Carl had already sold his soul to get out of the ghetto, to earn a little respect, to prove himself as a man. Everything. Hell, the night that woman reporter died, Carl probably would have done exactly what Pete did. He remembered her eyes going wide, Little Mark’s gun firing, her arms splayed out against the full moon as she tried to run. He remembered Pete’s voice, low and angry, as he barked out orders. They’d been there to take care of a business partner who’d thought stabbing Mr. Lomik in the back was a good idea. Little Mark had no business shooting into the dark… not that it mattered. Carl and Pete and Mark—they’d been out there to do violence, and she’d died. Stan Richardson had shared a grave with that reporter until Carl’s testimony had led to the cops digging them both back up.
Carl sighed. Ever since that night, he knew he was going to end up in his own shallow grave. Strangely, it didn’t even bother him anymore. He’d grown a lot more religious in the past three years, and if he could believe the priest, God could find a way to forgive him. Hopefully God’s opinion counted for more than a few dozen mobsters and thousands of citizens who had gossiped about him over water coolers when the case had hit the news.
“You shouldn’t be here,” Carl said wearily. “The cops still sometimes come by, check on me.” Carl wiped his hands, more of sweat than of grease, before he started for the front door of his tiny duplex. Check on him. He gave a snort of amusement. Checking was not the right verb. It was more like they harassed him, showing up to give him a hard time about still breathing. They hated that the feds wouldn’t let the locals touch him on those old mob cases, and when the day came that he vanished or turned up with a his back blown out by some shotgun, the locals were going to knock back a good bottle of Scotch and toast to justice. Carl hadn’t gotten more than two steps before a large hand grabbed his arm and stopped him. Without turning around, Carl waited.
“What the hell are you doing here, Carl? I taught you better than this. I taught you to have an escape strategy.”
Carl couldn’t help it; he laughed. “Yeah, well, your teaching didn’t stick quite as well as you expected. Fuck, the first day I drove for Mr. Lomik, you told me I didn’t have the stomach for this work. I should’ve listened. If I didn’t listen to you then, why the hell should I listen to your advice now?” Carl braced himself for the coming trouble.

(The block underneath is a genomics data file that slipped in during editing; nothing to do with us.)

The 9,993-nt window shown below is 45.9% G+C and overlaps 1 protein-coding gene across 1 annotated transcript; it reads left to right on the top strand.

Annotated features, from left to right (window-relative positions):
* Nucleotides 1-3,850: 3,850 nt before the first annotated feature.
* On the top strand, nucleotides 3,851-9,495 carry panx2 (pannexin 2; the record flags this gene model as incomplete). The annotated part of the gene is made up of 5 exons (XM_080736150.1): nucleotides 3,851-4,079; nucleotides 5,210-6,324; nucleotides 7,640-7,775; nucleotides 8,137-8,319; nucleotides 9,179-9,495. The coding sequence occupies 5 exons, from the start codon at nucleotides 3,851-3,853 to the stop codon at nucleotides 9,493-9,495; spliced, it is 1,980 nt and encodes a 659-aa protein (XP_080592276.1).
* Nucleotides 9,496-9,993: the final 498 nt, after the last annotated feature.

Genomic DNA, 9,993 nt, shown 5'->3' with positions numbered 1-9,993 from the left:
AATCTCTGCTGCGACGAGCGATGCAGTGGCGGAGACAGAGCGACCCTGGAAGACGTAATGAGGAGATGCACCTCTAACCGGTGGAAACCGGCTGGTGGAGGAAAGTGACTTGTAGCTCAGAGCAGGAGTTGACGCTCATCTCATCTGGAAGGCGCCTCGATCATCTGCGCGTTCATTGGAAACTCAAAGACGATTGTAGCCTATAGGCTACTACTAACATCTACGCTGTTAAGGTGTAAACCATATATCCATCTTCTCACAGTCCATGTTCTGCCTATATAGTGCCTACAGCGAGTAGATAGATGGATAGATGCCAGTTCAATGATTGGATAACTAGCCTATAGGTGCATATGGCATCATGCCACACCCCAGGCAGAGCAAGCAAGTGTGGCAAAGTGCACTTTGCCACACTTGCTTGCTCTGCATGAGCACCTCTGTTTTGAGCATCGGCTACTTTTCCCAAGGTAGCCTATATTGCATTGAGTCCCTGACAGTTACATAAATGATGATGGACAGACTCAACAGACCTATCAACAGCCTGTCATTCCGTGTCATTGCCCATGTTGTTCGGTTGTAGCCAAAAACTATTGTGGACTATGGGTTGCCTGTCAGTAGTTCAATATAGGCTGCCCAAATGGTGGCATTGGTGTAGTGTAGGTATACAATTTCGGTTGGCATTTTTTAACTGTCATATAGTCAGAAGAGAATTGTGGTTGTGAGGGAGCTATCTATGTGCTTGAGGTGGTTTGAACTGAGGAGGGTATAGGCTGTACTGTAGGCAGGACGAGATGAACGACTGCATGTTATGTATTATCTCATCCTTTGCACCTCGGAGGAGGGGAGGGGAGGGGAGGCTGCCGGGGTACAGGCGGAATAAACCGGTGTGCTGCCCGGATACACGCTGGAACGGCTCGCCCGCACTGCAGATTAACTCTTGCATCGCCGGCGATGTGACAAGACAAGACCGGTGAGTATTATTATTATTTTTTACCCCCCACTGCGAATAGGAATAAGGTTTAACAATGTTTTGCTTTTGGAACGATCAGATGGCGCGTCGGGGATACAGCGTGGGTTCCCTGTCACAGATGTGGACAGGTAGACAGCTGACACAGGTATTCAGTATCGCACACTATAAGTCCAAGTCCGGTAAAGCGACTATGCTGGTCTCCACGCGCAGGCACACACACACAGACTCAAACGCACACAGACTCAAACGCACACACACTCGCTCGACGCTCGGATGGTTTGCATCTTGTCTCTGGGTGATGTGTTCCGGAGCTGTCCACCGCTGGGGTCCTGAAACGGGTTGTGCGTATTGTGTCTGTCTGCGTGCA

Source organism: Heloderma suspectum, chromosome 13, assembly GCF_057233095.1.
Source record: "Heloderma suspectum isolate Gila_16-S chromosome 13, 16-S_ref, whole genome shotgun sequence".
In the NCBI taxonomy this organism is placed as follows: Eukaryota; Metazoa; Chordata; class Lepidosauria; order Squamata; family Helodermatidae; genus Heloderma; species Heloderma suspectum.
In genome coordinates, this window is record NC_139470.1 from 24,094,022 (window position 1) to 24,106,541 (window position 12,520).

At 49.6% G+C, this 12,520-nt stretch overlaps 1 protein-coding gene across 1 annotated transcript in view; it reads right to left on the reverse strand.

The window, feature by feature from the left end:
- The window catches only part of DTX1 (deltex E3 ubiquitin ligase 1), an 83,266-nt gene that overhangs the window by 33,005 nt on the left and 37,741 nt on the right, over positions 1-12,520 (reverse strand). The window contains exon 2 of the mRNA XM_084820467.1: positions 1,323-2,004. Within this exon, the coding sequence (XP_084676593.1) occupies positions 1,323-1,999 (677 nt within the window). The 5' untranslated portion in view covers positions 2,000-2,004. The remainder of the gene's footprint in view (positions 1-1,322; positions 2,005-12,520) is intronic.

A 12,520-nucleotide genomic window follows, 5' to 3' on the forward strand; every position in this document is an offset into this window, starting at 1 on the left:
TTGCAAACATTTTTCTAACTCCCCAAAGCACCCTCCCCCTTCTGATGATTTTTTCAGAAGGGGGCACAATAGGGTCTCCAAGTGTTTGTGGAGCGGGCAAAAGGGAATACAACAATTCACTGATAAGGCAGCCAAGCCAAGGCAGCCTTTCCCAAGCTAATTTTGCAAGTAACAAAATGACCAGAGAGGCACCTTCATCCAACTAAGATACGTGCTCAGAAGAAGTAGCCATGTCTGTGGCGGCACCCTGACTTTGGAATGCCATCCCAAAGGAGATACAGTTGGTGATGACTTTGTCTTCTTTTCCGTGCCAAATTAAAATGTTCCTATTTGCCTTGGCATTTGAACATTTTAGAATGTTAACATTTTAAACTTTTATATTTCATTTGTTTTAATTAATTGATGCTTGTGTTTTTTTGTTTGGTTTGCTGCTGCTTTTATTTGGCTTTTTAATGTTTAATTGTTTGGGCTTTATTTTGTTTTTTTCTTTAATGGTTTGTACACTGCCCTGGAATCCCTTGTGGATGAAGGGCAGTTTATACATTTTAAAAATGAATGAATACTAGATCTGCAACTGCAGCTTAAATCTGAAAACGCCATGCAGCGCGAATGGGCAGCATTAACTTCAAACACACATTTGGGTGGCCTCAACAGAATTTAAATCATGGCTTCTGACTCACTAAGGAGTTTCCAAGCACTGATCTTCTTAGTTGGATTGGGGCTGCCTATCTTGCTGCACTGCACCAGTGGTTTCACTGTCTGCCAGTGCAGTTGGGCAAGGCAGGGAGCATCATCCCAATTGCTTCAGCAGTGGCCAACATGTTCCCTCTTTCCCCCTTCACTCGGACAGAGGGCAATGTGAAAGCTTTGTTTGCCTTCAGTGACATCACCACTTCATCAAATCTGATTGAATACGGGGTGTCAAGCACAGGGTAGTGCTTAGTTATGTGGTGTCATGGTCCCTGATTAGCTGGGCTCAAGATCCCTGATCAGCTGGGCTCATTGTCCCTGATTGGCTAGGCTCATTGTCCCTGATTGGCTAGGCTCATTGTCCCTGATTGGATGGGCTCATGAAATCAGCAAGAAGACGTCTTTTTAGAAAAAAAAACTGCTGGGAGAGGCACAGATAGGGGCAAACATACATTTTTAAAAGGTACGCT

Pete sucked in a fast breath. “Shit, you really don’t have backup. You don’t have backup or a plan for how to get yourself of this shitpile.”
“Yeah, I know.” His backup plan involved dying and dealing with whatever he found on the other side. Carl continued to focus on the house. The front had a big crack going from under the bedroom window to the foundation, the gutters had fallen from one side so that they dangled from the roofline, and the whole thing needed painting. Maybe he should take a break from fixing up cars and do a deal with the landlord to fix up the house a little.
“I don’t get you.” Pete tightened his grip, and Carl struggled against an instinctive need to pull away. It wouldn’t do him any good, not against Pete, and if he planned to die quick and clean without the torture, he needed to avoid pissing Pete off any more than he already had.
“What’s to get? I turned you in.” Carl looked over. He couldn’t read Pete’s expression, but then, he never really could. Sometimes Pete would laugh and slap someone on the back. Other times, he’d lash out with a fist, and no matter how long Carl worked with Pete, he was never able to predict which was coming.
“And then you ended up right back here.” Pete’s voice was still soft, but that didn’t mean anything.
Carl sighed and looked back at the house. Four months he’d been here, living small, trying to forget dreams of wealth and power that now turned his stomach. Four months he’d expected a bullet to the back of the head, and now that it was here, Carl didn’t know how to feel about it. “Doesn’t matter how I see it. Now, are you planning on us fighting—because if you do, I’m just too fucking tired right now, Pete.” Carl looked over his shoulder, and Pete was studying him, his fingers still making bruises on Carl’s arm. “And if you don’t plan on beating the shit out of me, I’m still just too fucking tired to have this conversation.”
Pete cocked his head. “Nice place.”
Carl didn’t answer.
“Get in the car,” Pete said without letting go of Carl’s arm. He gestured toward the Chevy illegally parked in front of the house.
Carl started shaking his head. “No way. No fucking way. You want some sort of revenge, fine, take it, but I’m not about to get in a car with you, Pete.” Carl paused. “Not after what I did.” If Pete took him into the house, there were a limited number of things he could do. Screaming would attract attention, even in this neighborhood. Pete could use a silencer or slit Carl’s throat, but he couldn’t get creative—not without risking attention. However, if Carl got in that car, Pete could take him anywhere. Death might be entirely too long in coming.